Last week in Istanbul, Secretary of State Hillary Clinton hosted the first U.S.-sponsored Global Counterterrorism Forum. The event brought representatives from many countries, including Saudi Arabia — long known for spreading the radical Wahhabist ideology to which many terrorists adhere — but with one conspicuous absence.
The United States appears not to have invited Israel, a country with a long track record of combating terrorism.
When questioned by a reporter from the Associated Press, State Department spokesman Mark Toner replied, “it’s not clear to me that [Israel] was rejected, but certainly, as you mentioned in your question, they are a counterterrorism partner with the United States and with many of the countries in this group.”
#more#Israel’s attendance is “certainly something we would look upon favorably,” Toner continued, “but I’m not aware that any formal request has been made.”
There was a time when the United States vehemently opposed Israel’s exclusion from international forums. Take the example of the late Jeane Kirkpatrick, whom President Ronald Reagan appointed U.S. ambassador to the United Nations. Peter Collier’s new must-read biography, Political Woman: The Big Little Life of Jeane Kirkpatrick, captures Kirkpatrick’s unwavering commitment to Israel.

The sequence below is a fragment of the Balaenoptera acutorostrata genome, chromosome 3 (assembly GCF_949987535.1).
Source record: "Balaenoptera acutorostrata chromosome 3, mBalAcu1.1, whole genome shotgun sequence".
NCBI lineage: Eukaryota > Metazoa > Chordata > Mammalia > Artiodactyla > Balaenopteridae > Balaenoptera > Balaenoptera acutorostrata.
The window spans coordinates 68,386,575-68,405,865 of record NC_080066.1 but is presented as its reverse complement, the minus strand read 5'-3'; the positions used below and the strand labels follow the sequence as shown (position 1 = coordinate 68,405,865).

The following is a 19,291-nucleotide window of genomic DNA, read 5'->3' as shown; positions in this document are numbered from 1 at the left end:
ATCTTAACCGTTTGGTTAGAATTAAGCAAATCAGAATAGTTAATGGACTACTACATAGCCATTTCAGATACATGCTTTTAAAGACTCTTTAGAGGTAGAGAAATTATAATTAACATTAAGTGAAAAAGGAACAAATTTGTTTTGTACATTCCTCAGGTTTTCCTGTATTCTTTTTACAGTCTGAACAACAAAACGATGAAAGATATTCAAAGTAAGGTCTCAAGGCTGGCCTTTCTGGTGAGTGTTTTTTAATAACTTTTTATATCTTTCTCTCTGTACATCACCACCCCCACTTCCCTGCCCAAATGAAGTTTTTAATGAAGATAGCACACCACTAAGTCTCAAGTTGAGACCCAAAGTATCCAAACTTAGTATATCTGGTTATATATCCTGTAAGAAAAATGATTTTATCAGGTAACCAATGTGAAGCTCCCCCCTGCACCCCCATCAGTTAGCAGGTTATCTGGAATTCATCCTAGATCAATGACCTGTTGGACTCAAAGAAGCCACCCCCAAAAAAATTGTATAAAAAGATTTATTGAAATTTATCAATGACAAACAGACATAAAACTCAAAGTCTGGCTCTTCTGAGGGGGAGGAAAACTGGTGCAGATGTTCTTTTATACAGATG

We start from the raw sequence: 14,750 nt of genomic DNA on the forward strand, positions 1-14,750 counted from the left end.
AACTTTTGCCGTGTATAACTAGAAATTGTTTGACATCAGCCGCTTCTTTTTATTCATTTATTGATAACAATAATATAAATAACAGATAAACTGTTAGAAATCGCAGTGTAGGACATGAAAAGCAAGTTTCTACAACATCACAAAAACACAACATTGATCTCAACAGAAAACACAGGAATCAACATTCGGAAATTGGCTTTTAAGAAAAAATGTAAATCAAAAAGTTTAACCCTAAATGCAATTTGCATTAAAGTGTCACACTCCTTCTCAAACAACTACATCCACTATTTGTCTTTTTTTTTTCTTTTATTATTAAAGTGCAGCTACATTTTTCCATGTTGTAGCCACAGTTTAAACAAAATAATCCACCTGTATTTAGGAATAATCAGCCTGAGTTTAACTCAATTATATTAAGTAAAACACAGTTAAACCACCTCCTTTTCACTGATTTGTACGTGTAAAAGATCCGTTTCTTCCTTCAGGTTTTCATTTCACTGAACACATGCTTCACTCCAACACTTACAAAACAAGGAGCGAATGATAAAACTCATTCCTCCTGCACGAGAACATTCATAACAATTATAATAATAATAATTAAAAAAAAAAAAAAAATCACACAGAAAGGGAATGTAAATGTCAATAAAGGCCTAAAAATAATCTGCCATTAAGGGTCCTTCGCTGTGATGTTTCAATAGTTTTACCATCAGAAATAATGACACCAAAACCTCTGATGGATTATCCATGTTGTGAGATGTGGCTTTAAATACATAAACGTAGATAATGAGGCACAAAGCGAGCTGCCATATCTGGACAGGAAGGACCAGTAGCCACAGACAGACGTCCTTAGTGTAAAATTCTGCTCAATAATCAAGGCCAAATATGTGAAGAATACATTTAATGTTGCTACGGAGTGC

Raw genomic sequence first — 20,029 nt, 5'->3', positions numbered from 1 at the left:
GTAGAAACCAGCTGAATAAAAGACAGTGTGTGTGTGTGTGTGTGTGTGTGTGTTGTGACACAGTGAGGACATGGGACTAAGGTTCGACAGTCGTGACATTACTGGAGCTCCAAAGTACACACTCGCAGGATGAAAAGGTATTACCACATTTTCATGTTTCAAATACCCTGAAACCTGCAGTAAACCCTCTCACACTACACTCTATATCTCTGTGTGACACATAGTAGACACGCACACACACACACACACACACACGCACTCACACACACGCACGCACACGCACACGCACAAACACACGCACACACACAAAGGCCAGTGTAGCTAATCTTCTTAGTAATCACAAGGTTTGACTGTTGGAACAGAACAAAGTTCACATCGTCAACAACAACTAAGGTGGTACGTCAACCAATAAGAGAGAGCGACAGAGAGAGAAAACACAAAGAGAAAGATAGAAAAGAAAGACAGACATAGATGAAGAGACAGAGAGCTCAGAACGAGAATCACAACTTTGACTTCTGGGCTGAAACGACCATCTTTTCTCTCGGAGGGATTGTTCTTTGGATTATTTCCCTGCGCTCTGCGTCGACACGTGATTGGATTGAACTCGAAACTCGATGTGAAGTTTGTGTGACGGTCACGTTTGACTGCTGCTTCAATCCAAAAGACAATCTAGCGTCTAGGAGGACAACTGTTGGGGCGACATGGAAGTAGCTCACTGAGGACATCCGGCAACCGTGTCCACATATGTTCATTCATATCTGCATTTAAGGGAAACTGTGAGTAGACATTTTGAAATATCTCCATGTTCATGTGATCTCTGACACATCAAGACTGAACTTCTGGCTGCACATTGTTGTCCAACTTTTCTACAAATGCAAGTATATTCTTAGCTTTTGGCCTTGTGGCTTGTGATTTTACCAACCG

In a recent Jerusalem Post op-ed, Collier wrote:
Kirkpatrick defended Israel by her unyielding critique of what it faced at the UN. Charging that diplomacy regarding the “Arab-Israeli conflict” at the world body “has nothing to do with peace, but is quite simply a continuation of war against Israel by other means,” she said that the UN, as a result, had become a place where “moral outrage was distributed like violence in a protection racket.
It is stating the obvious, but had Prime Minister Erdogan tried to wist Jeane Kirkpatrick’s arm to evict Israel from the Forum, she would have held her ground.
Israel has learned more than most countries about fighting terrorism, and it’s happy to share its wisdom. It’s not just good politics to invite the Israelis. It’s good sense.
— Benjamin Weinthal is a Berlin-based fellow at the Foundation for Defense of Democracies.